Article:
Witness Blanket returns to Victoria

Wood-based structure contains 887 objects from 77 communities across Canada

Fernwood artist Carey Newman explains some of the artifacts on the Witness Blanket to B.C. Lieutenant Governoe of B.C.

Fernwood artist Carey Newman explains some of the artifacts on the Witness Blanket to B.C. Lieutenant Governoe of B.C.

When First Nations artist Carey Newman first came up with the idea for a Witness Blanket more than four years ago, he never imagined he’d still be on the emotional journey.

Already an artist following the traditions of his Kwagliuth culture, Newman was called upon to create a commemorative national monument to mark the work of the Truth and Reconciliation Commission — established by the federal government in 2008 with a five-year mandate of informing all Canadians about what happened at Indian Residential Schools.

Gathering pieces of the schools, government buildings, churches and other related artifacts such as severed braids of hair, moccasins, old-fashioned skates and photographs, Newman created a 40-foot long, eight-foot tall, wood-based structure containing 887 objects from 77 communities across Canada. Some spaces were left empty to honour the children who never came home.

After two years of travelling through communities across Canada, the Witness Blanket (inspired by a woven blanket), has now come back to Victoria for the upcoming visit of Prince William and his wife Kate. Newman still gets emotional whenever he talks about the journey.

“It’s brought me closer to my family. My dad’s told us more and more about his time at residential schools and I have a better understanding of him and therefore I have a better understanding of me. If that happens for a few other families or individuals who take part or come and see the blanket, then I think that’s what the whole thing’s about,” said Newman, noting the tour will continue for the next five years.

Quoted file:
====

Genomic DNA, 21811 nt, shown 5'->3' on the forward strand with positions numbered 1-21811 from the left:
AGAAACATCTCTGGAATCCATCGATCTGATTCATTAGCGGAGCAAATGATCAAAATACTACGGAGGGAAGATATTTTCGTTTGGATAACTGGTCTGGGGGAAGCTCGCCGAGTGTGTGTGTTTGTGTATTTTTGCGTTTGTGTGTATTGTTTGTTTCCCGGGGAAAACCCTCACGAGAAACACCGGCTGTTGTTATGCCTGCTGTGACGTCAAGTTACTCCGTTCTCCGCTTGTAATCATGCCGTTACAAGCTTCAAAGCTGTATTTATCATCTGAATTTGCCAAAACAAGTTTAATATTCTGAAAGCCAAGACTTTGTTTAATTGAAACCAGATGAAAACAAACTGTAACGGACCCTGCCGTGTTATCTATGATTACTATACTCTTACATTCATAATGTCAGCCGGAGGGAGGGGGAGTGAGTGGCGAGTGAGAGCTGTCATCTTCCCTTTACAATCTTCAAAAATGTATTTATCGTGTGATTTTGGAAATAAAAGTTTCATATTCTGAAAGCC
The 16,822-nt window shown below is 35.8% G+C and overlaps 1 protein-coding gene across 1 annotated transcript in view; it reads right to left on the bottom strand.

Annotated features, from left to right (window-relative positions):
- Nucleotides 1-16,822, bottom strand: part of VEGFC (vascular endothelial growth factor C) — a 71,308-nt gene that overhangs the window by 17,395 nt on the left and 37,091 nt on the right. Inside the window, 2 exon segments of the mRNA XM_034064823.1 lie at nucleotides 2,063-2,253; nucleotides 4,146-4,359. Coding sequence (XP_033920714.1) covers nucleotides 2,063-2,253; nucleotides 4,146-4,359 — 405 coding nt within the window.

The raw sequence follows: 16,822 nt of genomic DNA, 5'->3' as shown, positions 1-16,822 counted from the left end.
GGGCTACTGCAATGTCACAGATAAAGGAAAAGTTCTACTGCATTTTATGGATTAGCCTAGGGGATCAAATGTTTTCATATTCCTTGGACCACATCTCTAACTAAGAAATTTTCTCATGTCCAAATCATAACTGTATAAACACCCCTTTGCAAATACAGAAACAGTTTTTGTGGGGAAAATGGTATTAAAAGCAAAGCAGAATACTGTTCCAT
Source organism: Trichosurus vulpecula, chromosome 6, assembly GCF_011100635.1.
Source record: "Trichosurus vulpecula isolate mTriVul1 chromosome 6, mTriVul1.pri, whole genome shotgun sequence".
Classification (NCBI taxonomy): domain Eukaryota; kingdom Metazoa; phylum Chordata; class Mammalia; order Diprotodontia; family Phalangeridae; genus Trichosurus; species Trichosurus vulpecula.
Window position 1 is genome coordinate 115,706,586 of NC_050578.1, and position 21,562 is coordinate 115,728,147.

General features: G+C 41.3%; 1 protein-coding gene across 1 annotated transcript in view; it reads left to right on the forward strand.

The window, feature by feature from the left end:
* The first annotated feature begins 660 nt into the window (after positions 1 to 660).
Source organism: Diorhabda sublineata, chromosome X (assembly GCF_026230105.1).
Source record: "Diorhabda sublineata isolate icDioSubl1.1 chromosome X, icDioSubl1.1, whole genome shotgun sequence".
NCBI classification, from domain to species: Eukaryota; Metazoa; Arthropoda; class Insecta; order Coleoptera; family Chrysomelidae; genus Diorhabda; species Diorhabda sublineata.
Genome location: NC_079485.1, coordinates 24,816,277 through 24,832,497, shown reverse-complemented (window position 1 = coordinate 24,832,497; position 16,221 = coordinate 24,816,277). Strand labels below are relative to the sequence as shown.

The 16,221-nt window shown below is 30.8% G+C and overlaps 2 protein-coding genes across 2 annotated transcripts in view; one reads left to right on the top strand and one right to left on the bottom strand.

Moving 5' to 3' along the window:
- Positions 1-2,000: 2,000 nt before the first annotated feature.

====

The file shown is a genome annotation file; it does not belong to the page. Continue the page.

The pieces that resinate with him most are in a box that has a piece of the apple tree from the orchard of the school his father went to, along with braids from his sister, who cut her hair in honour of her father and the children who had to cut off their braids in order to attend school.

“It’s been a very emotional journey and it continues to be. I keep thinking that eventually I’ll get to a point where I’ve seen or heard everything, but every time I go to a new city or town to talk about the blanket, I meet somebody who has a story.”

Indian Residential Schools date back to the 1870s, with more than 130 located across the country at one point, the last one closing in 1996. More than 150,000 First Nations, Metis and Inuit children were taken from their families and placed in the government-funded, church run schools. Many were forbidden to speak their language and practice their own culture. Some also suffered emotional, physical and sexual abuse.

The tour of the Witness Blanket was first launched in Victoria in 2014. Some of the stops included a stay in Ottawa during the closing ceremony of the Truth and Reconciliation Commission and an exhibit at the Canadian Museum for Human Rights.

Last week, the blanket was installed at Government House where it will privately be on display for the royal couple’s visit to Victoria Sept. 24, Sept. 29 and Oct. 1. Following their stay, the blanket will be moved to Vancouver Island University in Nanaimo for the rest of the year.

So far, Newman said the response to the Witness Blanket has varied.

“A lot of the impact that it has is amongst people who didn’t know before about residential schools…I think it creates a different kind of access point for us to open the conversation around reconciliation,” said Newman, who lives in Fernwood. “Our hope is people from every community across the country join us by standing witness to this important part of Canadian history. We, as a country, need to collectively honour the survivors, remember the children who were lost and find a better way to move forward.”

 

 

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